Autophagy is essential for muscle quality control, contributing to the degradation of damaged or aggregated proteins and the turnover of basal proteins [98]. Mitophagy is a mitochondria-specific autophagy regulated by PINK1-Parkin-dependent and PINK1-Parkin-independent pathways [99]. To specifically remove damaged or redundant mitochondria, dysfunctional mitochondria recruit PINK1 and subsequently activate parkin, leading to ubiquitination of outer membrane proteins. This mitochondrial ubiquitination complex is wrapped by autophagosomes and then degraded in the lysosome [100, 101]. Mitochondrial fission and fusion regulate their size, number, morphology and distribution in cells. Mitochondrial fission and fusion controls autophagic degradation of dysfunctional mitochondria to maintain a healthy physiological state [102]. Bcl2 has been found to be a key regulator of exercise-induced autophagy in vivo, and autophagy may contribute to the beneficial effects of exercise on metabolism [103]. Mitophagy is coordinated with mitochondrial fission and fusion to maintain the mitochondrial quality control, required for normal metabolism and growth and development of skeletal muscle.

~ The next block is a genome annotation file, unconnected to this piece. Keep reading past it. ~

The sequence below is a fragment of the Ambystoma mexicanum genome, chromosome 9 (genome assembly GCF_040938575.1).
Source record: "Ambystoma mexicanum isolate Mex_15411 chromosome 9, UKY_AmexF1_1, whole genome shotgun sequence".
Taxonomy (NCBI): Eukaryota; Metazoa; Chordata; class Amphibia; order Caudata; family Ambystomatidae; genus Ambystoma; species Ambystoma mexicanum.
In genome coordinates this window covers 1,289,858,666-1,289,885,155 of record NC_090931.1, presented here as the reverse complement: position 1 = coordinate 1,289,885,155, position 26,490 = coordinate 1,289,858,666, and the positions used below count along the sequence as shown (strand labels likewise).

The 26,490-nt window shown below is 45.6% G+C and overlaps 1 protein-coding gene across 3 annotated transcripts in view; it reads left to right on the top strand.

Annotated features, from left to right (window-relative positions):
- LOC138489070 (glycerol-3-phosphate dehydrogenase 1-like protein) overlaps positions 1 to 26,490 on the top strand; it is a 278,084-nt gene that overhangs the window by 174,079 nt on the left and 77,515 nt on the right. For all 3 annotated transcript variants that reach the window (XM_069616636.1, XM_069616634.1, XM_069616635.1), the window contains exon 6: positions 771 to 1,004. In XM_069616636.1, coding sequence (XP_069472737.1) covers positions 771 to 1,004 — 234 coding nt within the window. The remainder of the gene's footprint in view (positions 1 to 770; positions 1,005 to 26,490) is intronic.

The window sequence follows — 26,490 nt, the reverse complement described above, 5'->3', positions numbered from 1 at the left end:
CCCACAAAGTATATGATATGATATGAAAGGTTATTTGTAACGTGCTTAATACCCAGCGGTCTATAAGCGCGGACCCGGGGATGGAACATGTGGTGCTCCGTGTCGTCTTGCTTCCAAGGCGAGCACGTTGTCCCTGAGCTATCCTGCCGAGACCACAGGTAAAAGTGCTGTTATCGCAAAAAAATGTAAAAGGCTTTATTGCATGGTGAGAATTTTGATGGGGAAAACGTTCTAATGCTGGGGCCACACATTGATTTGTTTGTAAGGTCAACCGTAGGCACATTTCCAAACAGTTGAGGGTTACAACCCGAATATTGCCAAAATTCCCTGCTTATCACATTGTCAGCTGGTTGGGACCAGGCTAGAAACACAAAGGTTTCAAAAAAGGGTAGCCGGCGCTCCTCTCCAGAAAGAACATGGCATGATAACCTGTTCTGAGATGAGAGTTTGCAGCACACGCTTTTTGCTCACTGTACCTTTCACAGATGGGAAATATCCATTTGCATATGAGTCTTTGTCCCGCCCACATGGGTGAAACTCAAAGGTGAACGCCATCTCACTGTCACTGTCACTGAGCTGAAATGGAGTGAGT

The role of mitochondrial dysfunction in skeletal muscle atrophy

Mitochondria are the key organelles regulating the metabolic state of skeletal muscle. Mitochondrial dysfunction will directly affect the normal state of skeletal muscle. In the context, we will outline the signaling pathways involved in regulating mitochondrial function and the role and mechanisms of mitochondrial factors in mitochondrial dysfunction, and discuss the role of mitochondrial dysfunction in skeletal muscle atrophy caused by different diseases, including aging and sarcopenia, disuse muscle atrophy, neuromuscular diseases and chronic inflammatory disease (Fig. 2).

Fig. 2
figure 2

The role of mitochondrial dysfunction in skeletal muscle atrophy

Signaling pathways involved in mitochondrial dysfunction

Signaling pathways involved in mitochondrial dysfunction are very complex and includes AMPK-SIRT1-PGC-1α, IGF-1-PI3K-Akt-mTOR, FoxOs, JAK-STAT3, TGF-β-Smad2/3, NF-κB signaling pathways and so on (Fig. 3, Table 1).

Fig. 3
figure 3

The related proteins involved in the mitochondrial dysfunction

Table 1 Roles of signaling pathways involved in regulating mitochondrial function in mitochondrial dysfunction
AMPK-SIRT1-PGC-1α signaling pathway